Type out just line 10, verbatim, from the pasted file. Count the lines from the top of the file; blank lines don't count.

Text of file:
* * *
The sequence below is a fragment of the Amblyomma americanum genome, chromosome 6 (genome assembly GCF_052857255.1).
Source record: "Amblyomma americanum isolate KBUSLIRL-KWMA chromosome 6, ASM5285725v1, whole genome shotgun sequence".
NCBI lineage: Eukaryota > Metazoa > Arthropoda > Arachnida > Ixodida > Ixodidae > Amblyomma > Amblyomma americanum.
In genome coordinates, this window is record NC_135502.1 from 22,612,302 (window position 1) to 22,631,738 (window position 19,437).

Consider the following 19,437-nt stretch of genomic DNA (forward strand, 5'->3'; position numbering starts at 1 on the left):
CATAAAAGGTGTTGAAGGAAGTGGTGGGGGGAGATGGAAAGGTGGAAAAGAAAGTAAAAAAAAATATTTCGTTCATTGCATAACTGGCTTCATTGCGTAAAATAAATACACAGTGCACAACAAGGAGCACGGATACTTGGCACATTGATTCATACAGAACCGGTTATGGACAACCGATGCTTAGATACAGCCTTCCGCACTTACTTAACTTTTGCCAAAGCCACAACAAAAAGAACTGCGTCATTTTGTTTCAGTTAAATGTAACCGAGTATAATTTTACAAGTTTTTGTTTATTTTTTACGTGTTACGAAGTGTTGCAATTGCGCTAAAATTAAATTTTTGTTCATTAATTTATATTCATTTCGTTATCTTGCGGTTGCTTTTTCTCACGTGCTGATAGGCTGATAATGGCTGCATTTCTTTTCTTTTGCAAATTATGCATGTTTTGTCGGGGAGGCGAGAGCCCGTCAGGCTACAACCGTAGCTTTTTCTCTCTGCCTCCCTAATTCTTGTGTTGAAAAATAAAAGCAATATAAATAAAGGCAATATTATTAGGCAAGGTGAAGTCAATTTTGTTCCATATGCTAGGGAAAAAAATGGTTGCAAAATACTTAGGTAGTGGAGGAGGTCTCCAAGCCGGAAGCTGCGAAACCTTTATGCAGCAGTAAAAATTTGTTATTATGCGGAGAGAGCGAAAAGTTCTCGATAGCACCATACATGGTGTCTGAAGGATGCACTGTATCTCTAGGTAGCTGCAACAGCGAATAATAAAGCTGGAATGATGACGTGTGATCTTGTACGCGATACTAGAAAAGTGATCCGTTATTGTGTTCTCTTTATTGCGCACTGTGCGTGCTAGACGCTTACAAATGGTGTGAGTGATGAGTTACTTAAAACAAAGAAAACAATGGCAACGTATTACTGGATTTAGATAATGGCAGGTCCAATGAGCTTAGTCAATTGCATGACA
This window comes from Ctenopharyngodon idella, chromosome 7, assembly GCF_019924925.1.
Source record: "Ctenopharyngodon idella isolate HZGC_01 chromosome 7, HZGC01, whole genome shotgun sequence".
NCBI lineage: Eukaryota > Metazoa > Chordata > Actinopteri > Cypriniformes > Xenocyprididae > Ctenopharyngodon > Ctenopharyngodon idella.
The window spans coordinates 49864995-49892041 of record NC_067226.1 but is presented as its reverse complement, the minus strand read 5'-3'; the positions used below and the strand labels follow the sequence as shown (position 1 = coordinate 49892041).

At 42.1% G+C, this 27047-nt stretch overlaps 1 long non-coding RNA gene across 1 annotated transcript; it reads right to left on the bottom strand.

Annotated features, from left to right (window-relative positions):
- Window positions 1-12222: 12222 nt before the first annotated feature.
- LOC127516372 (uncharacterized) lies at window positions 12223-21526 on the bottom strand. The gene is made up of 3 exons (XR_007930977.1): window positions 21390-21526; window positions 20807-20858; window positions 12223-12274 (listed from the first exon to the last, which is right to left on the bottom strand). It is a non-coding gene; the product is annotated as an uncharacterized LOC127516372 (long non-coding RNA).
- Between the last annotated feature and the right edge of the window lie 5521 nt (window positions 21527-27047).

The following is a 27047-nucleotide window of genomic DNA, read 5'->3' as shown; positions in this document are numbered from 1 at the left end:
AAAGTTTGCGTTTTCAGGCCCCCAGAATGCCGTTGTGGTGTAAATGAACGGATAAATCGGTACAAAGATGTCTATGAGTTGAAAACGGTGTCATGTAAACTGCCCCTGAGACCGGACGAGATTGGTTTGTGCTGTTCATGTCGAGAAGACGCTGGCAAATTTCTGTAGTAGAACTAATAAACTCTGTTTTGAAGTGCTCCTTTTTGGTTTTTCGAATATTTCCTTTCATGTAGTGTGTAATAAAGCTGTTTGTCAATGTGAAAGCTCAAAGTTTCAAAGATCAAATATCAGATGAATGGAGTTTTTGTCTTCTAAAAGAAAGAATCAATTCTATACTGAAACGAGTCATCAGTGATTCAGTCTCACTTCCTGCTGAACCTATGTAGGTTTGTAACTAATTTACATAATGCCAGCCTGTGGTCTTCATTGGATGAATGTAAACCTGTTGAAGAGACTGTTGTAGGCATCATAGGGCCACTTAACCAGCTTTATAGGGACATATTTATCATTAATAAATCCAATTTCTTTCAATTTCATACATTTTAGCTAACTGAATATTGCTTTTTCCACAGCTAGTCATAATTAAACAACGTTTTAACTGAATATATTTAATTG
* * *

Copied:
The window spans coordinates 49864995-49892041 of record NC_067226.1 but is presented as its reverse complement, the minus strand read 5'-3'; the positions used below and the strand labels follow the sequence as shown (position 1 = coordinate 49892041).